This works:
    Prepare the Mac mini
    Plug in a monitor so you can see when the process is complete.
    Disconnect the Mac mini from power for at least 10 seconds.
    Press and hold the power button.
    Reconnect power while still holding the power button.
    Release the power button.
    The status indicator light should be amber in color.
    Note: You won’t see any screen activity from the Mac mini.

      • No problem I did get my network working again by trashing some files from system configuration folder, but the Raid still is not accessible. I am wondering why you linked to the firmware that was outdated was I supposed to use that one instead of the latest version? I assumed that would cause problems since my M1 Mac Mini was up to date with Big Sur. Still learning this new hardware, thanks.

        • As detailed in the blog post “IMPORTANT! READ THIS BEFORE UPDATING YOUR M1 MAC TO BIG SUR 11.2” (, macOS 11.2 prevents the SoftRAID driver on M1 Macs due to a bug introduced in the operating system. Applying the firmware update is one of the ways we know of downgrading back to macOS 11.1. Currently, the only way to get the SoftRAID driver to load is to downgrade to macOS 11.1.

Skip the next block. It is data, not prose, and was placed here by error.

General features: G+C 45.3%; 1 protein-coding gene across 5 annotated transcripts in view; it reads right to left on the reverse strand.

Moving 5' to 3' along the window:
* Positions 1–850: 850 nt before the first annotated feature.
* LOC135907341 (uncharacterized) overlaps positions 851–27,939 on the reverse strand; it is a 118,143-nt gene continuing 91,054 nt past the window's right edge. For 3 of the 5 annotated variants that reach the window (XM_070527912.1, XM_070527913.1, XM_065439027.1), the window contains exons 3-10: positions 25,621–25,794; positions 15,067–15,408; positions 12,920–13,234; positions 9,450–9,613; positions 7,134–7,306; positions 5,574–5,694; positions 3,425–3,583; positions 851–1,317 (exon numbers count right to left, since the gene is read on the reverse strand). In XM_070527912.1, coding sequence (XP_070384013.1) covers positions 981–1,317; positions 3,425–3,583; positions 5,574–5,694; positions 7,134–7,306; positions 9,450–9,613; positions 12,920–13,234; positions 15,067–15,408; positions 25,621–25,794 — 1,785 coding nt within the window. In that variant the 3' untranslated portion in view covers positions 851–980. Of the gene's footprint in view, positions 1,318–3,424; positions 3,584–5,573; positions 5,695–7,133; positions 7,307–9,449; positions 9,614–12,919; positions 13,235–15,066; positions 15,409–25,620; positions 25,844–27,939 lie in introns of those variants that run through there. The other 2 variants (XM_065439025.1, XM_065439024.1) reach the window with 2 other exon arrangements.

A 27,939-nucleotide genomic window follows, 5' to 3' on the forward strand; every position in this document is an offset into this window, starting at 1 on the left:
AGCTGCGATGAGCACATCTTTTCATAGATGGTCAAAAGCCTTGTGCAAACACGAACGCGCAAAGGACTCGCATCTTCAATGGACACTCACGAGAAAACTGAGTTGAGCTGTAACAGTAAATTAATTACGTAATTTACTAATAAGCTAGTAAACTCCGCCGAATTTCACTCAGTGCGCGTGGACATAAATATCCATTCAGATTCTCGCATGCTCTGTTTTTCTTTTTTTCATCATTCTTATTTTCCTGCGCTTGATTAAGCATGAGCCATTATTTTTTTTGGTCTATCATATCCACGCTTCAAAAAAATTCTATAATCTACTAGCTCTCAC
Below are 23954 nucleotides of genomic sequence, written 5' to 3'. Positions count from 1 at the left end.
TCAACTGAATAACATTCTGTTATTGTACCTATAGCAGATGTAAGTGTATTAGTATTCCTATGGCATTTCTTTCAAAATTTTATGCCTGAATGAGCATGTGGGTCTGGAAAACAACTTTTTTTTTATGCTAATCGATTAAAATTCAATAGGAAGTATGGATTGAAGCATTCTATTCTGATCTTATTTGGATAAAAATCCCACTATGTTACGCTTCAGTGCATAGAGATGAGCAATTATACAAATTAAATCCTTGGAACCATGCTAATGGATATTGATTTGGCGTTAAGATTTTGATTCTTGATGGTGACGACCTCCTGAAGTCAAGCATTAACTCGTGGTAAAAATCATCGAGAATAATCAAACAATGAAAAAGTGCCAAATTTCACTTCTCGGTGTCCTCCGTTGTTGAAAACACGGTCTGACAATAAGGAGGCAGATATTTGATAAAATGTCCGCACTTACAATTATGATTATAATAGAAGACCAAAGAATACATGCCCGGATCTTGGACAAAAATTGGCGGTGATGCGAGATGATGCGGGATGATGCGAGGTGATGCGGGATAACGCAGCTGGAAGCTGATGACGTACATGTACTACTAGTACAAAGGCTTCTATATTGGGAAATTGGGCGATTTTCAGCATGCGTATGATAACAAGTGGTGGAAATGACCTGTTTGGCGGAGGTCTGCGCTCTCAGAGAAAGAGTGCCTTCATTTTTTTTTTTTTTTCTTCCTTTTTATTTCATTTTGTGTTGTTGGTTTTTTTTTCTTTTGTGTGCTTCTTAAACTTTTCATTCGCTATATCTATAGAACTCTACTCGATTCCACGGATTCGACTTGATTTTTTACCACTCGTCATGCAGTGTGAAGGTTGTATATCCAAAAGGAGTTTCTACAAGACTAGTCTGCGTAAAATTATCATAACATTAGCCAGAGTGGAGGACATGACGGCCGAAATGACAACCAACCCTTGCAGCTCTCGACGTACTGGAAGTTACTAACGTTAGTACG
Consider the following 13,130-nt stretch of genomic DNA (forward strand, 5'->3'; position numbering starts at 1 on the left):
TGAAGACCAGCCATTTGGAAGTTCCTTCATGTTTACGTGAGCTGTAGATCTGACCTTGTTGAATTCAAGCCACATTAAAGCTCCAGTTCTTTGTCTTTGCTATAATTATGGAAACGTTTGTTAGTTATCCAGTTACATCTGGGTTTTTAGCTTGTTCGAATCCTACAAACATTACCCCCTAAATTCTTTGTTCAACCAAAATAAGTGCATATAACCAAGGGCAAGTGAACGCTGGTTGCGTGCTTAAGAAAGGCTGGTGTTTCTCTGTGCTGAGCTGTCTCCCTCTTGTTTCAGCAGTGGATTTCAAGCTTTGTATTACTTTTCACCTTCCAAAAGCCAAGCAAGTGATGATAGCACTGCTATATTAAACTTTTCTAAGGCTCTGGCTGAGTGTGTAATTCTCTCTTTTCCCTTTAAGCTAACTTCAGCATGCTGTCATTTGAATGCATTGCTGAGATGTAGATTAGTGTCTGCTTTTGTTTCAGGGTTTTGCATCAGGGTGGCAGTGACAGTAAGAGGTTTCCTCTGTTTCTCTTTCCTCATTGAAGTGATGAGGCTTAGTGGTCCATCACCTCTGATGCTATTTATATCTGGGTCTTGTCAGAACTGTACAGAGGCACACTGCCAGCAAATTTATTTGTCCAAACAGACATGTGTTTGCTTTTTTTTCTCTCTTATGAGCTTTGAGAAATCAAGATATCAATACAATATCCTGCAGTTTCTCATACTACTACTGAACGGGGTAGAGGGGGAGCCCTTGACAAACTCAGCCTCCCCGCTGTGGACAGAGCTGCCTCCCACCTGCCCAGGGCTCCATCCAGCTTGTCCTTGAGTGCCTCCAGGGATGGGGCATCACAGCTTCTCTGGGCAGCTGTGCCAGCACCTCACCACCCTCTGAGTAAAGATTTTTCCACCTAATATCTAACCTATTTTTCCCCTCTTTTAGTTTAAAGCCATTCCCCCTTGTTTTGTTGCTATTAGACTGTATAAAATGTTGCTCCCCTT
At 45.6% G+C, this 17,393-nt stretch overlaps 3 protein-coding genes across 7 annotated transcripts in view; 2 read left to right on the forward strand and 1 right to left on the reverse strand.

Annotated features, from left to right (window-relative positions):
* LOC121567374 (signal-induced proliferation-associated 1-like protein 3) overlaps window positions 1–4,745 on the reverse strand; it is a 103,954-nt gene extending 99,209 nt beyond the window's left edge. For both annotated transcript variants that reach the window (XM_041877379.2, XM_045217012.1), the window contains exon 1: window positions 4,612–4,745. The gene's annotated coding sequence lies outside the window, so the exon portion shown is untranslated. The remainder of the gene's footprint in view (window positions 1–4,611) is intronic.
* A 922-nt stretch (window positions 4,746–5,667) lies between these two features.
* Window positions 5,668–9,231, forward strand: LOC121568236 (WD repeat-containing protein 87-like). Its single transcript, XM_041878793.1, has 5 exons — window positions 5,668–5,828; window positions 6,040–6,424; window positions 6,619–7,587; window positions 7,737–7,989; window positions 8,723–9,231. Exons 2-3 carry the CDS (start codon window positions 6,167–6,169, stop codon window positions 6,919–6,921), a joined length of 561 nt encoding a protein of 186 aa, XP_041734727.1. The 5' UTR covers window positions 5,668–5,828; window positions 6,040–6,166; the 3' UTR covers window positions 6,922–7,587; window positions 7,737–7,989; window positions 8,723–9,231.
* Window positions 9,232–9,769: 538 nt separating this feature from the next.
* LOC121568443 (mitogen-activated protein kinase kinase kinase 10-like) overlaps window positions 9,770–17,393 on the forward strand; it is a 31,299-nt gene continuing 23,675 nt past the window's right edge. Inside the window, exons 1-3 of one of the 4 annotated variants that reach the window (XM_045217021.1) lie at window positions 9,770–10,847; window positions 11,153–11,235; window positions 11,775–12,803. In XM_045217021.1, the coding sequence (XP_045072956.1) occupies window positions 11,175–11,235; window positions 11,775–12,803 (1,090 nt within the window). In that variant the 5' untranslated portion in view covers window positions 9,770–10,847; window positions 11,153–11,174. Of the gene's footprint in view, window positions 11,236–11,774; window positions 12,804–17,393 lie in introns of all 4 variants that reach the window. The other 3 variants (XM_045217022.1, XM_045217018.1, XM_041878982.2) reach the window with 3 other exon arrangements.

I expect this to all be resolved with the release of macOS 11.3.


  • It seems Apple QC is continuing to decline. I still have an permission issue on my Intel PowerBook Pro with Big Sur. Some apps try to launch, display an error that I do not have permission to run the app. Then the app launches. Very disappointing and frustrating.

        • It’s still not a “PowerBook” – PowerBook died off in 2005.

          As far as permissions, you have to repair them in Disk Utility, I always keep a boot USB around for this purpose.. as with ANY OS that can happen.